Feds Spend Millions on Failed Program to Combat Extremism in America

FBI, DHS preventing its authorities from referring to 'Islam,' 'Islamic terrorism'

Members of a Federal Bureau of Investigation SWAT team are seen during an FBI field training exercise
Members of a Federal Bureau of Investigation SWAT team are seen during an FBI field training exercise / Getty Images
July 28, 2017

The U.S. government has spent millions in taxpayer dollars on programs to combat violent extremism, despite the absence of evidence these programs have prevented the growth of terrorists in the United States, according to Congress, which criticized the FBI and Department of Homeland Security for enacting policy preventing its authorities from referencing "Islam" and "Islamic terrorism."

The FBI and DHS are still providing upwards of $10 million dollars to fund a slew of community organizations committed to countering the rise of homegrown terrorism. Nevertheless there is little evidence these programs have had an impact, and in some cases, the money has been awarded to "partisan" organizations that have ties to the anti-Israel movement and radical groups such as Black Lives Matter, according to Congress.

The matter sparked a heated debate Thursday between congressional officials on the House National Security Subcommittee and senior law enforcement officials in the Trump administration.

Lawmakers accused DHS and the FBI of relying on Obama-era policies that downplay Islamic terrorism, despite clear guidance from the Trump administration that it does not support this approach.

Law enforcement anti-extremism training manuals—which were codified under an Obama-era program known as Countering Violent Extremism, or CVE—continue to ban the use of such terms as "Islamic extremism."

While government reports have concluded that these programs are a failure, federal agencies continue to rely on them, sparking concern in Congress amid an uptick in domestic terrorism cases.

The FBI continues to have active terrorism investigations in all 50 states and at least 128 individuals have been charged in the last three years of attempting to aid ISIS.

Rep. Ron DeSantis (R., Fla.), chair of the subcommittee on national security, verbally sparred with officials from DHS and FBI, who continue to maintain that these CVE programs have been a success.

"Radical Islamic extremism is the primary driver of this problem and deserves the federal government's immediate attention," DeSantis said during the hearing.

"Currently, [DHS] still follows the Obama-era policies related to CVE," DeSantis added. "The guidance developed during the Obama administration specifically limits any intelligence or law enforcement investigative activity through CVE."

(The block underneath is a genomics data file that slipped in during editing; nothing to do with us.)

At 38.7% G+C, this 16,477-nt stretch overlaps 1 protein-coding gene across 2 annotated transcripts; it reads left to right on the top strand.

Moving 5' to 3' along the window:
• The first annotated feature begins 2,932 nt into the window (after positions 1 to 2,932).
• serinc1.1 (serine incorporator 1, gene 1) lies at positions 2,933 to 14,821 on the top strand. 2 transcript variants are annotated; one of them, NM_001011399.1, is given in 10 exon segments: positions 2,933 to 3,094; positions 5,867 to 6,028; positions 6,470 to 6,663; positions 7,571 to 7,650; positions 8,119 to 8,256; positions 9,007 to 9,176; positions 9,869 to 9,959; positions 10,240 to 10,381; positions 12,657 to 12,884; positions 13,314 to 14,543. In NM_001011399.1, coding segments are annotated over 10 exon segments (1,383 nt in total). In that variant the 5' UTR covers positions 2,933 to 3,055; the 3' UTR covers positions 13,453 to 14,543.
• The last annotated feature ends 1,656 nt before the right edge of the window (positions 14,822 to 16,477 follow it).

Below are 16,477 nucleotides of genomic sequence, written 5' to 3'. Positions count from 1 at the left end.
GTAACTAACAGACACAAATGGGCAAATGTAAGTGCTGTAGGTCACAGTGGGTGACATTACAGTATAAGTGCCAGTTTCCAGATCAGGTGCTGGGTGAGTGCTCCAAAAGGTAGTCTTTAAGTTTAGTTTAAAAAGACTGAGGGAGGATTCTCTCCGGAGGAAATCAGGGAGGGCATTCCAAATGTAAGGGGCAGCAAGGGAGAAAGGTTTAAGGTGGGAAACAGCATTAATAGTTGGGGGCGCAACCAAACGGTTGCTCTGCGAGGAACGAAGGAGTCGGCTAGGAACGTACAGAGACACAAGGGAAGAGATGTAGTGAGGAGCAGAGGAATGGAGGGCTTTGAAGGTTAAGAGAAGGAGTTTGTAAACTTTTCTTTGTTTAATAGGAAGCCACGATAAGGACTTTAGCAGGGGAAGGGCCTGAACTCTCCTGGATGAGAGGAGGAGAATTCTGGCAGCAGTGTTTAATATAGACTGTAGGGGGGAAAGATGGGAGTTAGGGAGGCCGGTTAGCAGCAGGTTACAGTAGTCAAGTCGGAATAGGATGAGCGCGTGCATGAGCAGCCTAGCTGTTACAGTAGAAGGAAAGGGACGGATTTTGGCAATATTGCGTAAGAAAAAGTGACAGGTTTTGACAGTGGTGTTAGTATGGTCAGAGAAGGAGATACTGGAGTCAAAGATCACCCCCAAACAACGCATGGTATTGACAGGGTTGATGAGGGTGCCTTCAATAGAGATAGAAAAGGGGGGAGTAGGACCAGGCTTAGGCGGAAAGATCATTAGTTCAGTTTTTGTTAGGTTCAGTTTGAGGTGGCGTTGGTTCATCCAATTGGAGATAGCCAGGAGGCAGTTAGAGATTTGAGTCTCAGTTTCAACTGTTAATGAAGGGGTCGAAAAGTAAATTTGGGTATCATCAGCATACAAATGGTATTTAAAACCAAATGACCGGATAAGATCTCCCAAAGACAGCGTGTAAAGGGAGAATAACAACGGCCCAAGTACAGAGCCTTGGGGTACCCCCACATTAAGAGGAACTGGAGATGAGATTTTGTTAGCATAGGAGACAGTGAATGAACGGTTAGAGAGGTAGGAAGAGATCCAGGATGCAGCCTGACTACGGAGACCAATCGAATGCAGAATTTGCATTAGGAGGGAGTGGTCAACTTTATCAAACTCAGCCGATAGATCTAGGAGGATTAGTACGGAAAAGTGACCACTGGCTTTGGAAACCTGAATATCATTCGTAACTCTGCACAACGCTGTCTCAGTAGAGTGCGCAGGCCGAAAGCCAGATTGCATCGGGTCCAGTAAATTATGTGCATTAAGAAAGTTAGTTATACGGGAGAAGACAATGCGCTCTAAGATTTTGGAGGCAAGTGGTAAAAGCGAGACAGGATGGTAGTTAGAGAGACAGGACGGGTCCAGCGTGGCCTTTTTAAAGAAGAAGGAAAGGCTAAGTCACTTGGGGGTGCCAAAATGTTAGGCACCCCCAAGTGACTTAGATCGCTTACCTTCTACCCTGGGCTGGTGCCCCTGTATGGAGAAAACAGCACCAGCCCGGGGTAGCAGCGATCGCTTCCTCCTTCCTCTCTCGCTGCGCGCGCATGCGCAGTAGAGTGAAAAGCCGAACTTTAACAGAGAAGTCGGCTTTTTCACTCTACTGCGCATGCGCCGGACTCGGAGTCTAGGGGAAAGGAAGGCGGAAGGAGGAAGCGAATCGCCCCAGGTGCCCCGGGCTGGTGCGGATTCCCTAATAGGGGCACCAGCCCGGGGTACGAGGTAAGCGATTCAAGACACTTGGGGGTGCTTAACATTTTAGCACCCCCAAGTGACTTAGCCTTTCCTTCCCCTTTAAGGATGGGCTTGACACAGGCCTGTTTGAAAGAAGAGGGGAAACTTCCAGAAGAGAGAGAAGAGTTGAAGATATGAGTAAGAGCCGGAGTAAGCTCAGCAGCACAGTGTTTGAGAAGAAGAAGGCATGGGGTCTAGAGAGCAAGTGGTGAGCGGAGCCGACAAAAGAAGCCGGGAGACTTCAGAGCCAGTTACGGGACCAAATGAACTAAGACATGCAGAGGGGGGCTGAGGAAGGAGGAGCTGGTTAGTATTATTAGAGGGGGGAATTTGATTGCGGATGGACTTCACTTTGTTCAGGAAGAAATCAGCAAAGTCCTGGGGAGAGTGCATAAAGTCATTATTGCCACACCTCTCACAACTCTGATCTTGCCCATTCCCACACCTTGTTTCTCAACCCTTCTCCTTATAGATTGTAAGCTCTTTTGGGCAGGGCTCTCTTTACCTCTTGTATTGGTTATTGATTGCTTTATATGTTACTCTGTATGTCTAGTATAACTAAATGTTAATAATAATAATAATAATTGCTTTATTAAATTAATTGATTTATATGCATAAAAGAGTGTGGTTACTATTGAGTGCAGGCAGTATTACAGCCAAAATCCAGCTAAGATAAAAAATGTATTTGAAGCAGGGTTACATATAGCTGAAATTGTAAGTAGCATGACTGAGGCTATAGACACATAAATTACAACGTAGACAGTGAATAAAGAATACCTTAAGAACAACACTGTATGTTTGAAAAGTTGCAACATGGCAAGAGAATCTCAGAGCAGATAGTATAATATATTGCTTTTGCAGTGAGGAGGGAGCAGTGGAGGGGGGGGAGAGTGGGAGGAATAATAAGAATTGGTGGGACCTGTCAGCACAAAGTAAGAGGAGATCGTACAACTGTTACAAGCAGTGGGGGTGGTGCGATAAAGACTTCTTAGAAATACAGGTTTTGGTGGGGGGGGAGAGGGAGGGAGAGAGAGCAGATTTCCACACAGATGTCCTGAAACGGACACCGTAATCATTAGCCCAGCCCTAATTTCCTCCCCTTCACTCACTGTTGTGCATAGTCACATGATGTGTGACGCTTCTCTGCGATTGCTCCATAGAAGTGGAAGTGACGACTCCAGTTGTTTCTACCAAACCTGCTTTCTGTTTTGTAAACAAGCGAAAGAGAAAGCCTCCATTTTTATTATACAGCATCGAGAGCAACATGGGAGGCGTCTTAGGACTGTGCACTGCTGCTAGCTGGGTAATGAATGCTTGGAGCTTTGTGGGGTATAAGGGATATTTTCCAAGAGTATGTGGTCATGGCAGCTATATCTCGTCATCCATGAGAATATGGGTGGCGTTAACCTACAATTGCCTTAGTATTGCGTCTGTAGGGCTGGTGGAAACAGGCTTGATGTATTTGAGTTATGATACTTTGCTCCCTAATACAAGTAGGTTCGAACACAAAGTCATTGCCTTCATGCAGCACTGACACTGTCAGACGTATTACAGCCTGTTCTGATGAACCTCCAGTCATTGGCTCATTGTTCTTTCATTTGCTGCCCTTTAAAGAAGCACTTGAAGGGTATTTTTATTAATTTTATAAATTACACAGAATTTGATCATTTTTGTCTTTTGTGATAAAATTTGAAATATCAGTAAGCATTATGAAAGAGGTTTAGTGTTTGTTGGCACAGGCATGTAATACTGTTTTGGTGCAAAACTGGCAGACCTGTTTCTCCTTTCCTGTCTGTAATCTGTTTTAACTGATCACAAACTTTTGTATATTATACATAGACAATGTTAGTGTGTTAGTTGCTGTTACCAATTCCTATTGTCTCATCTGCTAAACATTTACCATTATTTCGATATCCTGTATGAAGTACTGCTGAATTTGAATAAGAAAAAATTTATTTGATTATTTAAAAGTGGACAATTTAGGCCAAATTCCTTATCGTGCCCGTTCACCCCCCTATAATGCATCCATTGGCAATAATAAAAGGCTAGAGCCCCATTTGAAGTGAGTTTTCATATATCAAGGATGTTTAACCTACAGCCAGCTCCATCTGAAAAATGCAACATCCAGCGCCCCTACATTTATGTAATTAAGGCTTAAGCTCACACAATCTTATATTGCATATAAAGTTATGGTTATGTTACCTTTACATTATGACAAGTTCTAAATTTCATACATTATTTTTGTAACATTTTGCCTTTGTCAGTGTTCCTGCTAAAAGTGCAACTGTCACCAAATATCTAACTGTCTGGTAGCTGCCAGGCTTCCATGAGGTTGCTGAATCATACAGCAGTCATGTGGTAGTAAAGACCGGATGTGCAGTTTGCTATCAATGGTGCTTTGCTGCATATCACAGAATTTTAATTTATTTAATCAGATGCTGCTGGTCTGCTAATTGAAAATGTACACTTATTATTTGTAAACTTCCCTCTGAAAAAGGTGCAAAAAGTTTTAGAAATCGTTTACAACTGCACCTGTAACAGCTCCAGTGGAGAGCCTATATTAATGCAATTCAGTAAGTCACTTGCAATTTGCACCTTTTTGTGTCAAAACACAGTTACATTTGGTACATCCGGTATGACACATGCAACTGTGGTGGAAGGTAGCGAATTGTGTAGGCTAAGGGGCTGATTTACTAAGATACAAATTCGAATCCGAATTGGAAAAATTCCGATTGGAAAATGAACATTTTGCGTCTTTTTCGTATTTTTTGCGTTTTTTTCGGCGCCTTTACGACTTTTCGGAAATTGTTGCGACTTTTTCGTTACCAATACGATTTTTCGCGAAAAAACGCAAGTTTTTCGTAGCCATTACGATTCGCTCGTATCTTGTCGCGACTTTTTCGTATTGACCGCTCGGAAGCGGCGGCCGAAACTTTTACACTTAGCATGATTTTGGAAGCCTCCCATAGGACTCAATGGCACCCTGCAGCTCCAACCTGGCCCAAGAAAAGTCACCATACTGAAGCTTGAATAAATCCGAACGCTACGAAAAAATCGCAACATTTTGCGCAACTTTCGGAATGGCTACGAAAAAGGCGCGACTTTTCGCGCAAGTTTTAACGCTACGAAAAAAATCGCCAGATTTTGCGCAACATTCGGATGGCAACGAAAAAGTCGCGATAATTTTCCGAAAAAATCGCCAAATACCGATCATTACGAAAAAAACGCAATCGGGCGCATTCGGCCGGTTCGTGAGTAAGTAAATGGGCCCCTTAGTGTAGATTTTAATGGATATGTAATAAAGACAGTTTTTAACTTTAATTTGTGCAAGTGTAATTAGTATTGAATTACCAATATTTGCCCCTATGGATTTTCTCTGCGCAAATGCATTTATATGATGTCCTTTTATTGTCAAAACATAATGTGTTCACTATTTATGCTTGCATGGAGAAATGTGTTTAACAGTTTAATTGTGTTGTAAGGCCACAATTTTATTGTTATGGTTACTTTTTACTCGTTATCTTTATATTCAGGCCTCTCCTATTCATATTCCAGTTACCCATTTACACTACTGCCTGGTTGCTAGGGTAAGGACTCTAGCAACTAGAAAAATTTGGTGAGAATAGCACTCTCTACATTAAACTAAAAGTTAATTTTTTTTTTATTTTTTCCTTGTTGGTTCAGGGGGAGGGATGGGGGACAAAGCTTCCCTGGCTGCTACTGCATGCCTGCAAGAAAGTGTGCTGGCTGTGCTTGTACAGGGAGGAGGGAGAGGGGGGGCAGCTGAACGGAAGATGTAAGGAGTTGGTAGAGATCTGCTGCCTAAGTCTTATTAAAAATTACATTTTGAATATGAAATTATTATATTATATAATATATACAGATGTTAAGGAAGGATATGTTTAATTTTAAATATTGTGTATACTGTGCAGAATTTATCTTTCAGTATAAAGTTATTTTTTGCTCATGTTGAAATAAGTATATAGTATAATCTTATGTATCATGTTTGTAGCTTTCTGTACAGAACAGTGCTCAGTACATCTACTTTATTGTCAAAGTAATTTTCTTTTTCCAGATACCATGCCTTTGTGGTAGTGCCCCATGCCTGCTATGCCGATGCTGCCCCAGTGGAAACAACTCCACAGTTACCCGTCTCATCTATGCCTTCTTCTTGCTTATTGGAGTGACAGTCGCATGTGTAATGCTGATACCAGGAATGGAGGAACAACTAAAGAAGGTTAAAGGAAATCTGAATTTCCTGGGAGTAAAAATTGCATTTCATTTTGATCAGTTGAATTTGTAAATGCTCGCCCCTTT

"The government manuals, they will not mention radical Islam, they don't use anything associated with the word Islam," he said.

"By leaving this information on the table, CVE efforts are potentially missing opportunities to identify and disrupt terrorist plots," DeSantis said. "Obama era guidance also fails to properly identify the threat of radical Islamic ideology."

The Obama-era guidance on the matter, which is still being used, "does not even mention radical Islamic terrorism at all," DeSantis said.

Grants totaling some $10 million for community organizations that are part of the CVE effort are still being awarded to groups with "questionable agendas," DeSantis said, noting instances in which grants were given to partisan organizations and those with stated anti-Israel agendas.

DHS has declined to share information on these grant recipients with Congress and also has refused multiple requests from these lawmakers for a briefing on the situation, DeSantis disclosed.

Experts who testified alongside officials from DHS and the FBI also described the CVE programs as a failure.

"The time has come to definitely have a more direct approach," said Raheel Raza, president of Muslims Facing Tomorrow, which seeks to counter extremist ideologies. "Fluff stuff and interfaith dialogue hasn't really led to much deradicalization. There needs to be specific policies put in place that tackle the ideology."

Raza also called on Congress to formally designate the Muslim Brotherhood as a terrorist organization due to its efforts to foment radical ideologies.

Raza pointed to polls showing that 27 percent of Muslims support the execution of non-believers, while around 26 percent of young American Muslims believe that suicide bombing against non-Muslims can be justified.

Published under: DHS , FBI , Terrorism